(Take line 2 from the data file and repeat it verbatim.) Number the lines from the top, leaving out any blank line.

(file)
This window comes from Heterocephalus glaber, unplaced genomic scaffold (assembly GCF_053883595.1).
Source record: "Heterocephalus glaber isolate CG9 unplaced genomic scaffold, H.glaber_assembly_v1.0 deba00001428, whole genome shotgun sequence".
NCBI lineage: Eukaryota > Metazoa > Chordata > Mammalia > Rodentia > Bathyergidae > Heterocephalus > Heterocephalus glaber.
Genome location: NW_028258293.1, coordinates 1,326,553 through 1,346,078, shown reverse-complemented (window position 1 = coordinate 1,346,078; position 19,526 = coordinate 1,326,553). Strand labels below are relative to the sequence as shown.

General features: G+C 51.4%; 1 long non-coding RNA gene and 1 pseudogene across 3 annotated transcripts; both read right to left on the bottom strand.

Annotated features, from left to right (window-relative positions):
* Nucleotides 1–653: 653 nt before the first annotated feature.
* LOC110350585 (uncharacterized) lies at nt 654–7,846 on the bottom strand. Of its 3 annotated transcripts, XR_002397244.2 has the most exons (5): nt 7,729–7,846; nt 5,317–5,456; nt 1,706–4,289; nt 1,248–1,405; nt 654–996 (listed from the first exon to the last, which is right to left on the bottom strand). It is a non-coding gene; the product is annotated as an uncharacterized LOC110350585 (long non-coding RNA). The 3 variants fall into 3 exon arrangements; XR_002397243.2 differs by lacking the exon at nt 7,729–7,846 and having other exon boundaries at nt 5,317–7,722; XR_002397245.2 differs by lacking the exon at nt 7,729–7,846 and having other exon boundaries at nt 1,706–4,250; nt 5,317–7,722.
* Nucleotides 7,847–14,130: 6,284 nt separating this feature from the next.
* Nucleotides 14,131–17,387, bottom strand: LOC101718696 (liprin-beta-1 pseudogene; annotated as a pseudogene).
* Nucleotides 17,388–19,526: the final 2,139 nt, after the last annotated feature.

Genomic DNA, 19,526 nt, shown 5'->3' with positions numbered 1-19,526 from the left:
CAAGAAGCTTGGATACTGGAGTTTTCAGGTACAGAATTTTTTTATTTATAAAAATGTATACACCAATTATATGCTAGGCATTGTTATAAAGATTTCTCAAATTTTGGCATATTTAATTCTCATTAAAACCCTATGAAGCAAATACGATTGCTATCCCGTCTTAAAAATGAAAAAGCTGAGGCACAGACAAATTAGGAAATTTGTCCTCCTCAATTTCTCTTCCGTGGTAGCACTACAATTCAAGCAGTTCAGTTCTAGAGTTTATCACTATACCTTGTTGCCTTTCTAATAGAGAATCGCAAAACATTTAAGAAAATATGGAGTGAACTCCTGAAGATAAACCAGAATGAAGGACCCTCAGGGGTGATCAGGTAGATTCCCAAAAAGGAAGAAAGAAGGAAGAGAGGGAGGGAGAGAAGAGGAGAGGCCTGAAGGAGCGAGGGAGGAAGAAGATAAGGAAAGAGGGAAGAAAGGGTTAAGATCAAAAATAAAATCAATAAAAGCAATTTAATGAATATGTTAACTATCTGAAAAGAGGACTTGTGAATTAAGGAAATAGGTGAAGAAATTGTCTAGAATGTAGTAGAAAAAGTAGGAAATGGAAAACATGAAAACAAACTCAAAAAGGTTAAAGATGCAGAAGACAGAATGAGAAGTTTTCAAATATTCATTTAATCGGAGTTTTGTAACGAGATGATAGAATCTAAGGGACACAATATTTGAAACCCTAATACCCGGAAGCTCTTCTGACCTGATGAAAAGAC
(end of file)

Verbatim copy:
Source record: "Heterocephalus glaber isolate CG9 unplaced genomic scaffold, H.glaber_assembly_v1.0 deba00001428, whole genome shotgun sequence".